The term “LED package” as used herein means an assembly including (a) a base, (b) at least one LED (sometimes referred to as “die”) on the base, and (c), optionally, a primary lens over the die(s). One or more, typically several, LED packages are arranged on a mounting board in forming what is referred to as an “LED module.” One or more LED modules are used as the light source for various innovative lighting fixtures.
As shown in
Secondary lens 20 includes a lens portion (or “light-transmission portion”) 36 which is substantially transparent and a flange 38 portion thereabout. Lens portions 36 are adjacent to flange portions 38 as illustrated in
Secondary lenses 20, as illustrated in
Thermal expansion of primary lenses 16 results in abutment of lenses and displacement of secondary lenses 20. Resilient member 22 permits the displacement while holding secondary lenses 20 in place over primary lenses 16.
In certain embodiments a shield member 24, in the form of a layer, is positioned over the resilient member layer 22 as illustrated in
LED apparatus 10 includes a metal layer 30, preferably of aluminum. Layer 30 is positioned preferably immediately over the LED packages and includes a plurality of openings each sized to receive primary lens 16. Layer 30 is sandwiched between mounting board 12 and secondary lens 20 as seen in
LED apparatus 10 can include only one LED package 14 on a mounting board 12 with primary lens 16, a corresponding secondary lens 20 and a resilient member layer 22 against the secondary lens 20.
Insulating layer 30 i serves to electrically isolate layer 30 m from the electrical elements on mounting board 12. In some embodiments, these electrical elements may be isolated from layer 30 m by a conformal coating on mounting board 12. Such conformal coating may be any of a number of available coatings, such as acrylic coating 1B73 manufactured by the HumiSeal Division of Chase Specialty Coatings of Pittsburgh, Pa.
Safety barrier 30 may also be made of a single layer of polymeric material having minimum thickness as set forth by the UL standards. Acceptable polymeric materials include BASF 130FR (polyethylene terephthalate with glass fiver reinforcement) supplied by the Engineering Plastics Division of BASF Corporation in Wyandotte, Mich. The layer has a minimum thickness of 0.028 inches. Other acceptable polymeric materials must satisfy certain detailed specifications related to material behavior such as hot-wire ignition, horizontal burning, and high-current arcing resistance, all of which are set forth in the UL standards referred to above.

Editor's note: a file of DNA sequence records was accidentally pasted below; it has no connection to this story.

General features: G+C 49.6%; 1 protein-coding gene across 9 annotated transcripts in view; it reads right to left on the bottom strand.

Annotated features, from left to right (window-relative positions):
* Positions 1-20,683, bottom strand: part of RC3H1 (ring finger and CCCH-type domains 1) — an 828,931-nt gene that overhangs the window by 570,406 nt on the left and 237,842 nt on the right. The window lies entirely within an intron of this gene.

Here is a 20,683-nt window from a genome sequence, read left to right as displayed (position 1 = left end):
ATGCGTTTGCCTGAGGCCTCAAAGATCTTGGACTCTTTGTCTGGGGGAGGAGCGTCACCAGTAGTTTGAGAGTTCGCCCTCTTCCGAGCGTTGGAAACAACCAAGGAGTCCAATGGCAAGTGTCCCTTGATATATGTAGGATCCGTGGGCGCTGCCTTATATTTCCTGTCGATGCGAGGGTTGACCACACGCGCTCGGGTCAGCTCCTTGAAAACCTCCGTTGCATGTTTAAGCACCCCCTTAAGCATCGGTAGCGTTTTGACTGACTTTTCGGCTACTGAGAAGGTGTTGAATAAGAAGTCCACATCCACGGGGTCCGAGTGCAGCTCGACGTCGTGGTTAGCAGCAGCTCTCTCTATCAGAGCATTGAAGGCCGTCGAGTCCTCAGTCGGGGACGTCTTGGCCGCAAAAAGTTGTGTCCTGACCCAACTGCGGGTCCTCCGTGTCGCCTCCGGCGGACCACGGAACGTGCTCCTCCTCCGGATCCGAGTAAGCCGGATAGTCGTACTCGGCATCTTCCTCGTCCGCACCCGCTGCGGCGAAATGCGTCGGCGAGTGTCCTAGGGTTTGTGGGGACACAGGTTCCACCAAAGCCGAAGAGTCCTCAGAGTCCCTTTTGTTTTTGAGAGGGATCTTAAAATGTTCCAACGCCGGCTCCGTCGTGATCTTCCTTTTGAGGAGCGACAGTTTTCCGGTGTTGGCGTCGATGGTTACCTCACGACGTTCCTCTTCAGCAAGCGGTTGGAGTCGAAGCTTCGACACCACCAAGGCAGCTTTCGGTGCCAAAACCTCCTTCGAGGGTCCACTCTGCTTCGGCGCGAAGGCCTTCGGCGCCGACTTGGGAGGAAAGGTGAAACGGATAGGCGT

LED module 46 may include safety barrier 30 which is positioned in several ways relative to mounting board 12 and secondary lenses 20. When LED packages 14 do not include optional primary lens 16, secondary lenses 20 are herein referred to as “lens members 50.”
In some forms of such highly preferred embodiments with the plurality of LED packages on the mounting board, it is preferred to use a Flame Resistant 4 (“FR4”) board formed by a conductor layer and an insulator layers. The conductor layer may be made of any suitable conductive material, preferably copper or aluminum. It is most highly preferred that such mounting board include, for each LED package thereon, a plurality of channels (“thermal vias”) extending through the mounting board at positions beneath the package, such channels having therein conductive material and/or an opening to facilitate transfer of heat through the board. The thermal vias provide an isolated thermal path for each LED package.
In the forms of the present invention using the FR4 mounting board with thermal vias, it is most highly preferred that each LED package 14 is constructed to have its cathode terminal electrically neutral from the thermal path, thus avoiding shortage of other LED packages 14 on the board.
A wide variety of materials are available for the various parts discussed and illustrated herein. While the principles of this apparatus have been described in connection with specific embodiments, it should b understood clearly that these descriptions are made only by way of example and are not intended to limit the scope of the invention.
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|U.S. Classification||362/236, 362/613, 362/267, 362/227, 362/812, 362/612|
|Cooperative Classification||Y10S362/812, F21Y2101/02, F21S2/005, F21W2131/103, F21V5/08, F21V5/007, F21Y2105/001, F21V31/005, F21V25/12, F21V15/01, F21V25/00|
|European Classification||F21V15/01, F21V31/00B, F21V25/12, F21S2/00A, F21V25/00, F21V5/00P|
|Jul 27, 2007||AS||Assignment|
Owner name: RUUD LIGHTING, INC., WISCONSIN
Free format text: ASSIGNMENT OF ASSIGNORS INTEREST;ASSIGNORS:WILCOX, KURT S.;GUILLIEN, WAYNE P.;REEL/FRAME:019619/0274
Effective date: 20070709
|Aug 13, 2014||AS||Assignment|
Owner name: CREE, INC., NORTH CAROLINA
Free format text: MERGER;ASSIGNOR:RUUD LIGHTING, INC.;REEL/FRAME:033525/0529
Effective date: 20121214
|Oct 15, 2014||FPAY||Fee payment|
Year of fee payment: 4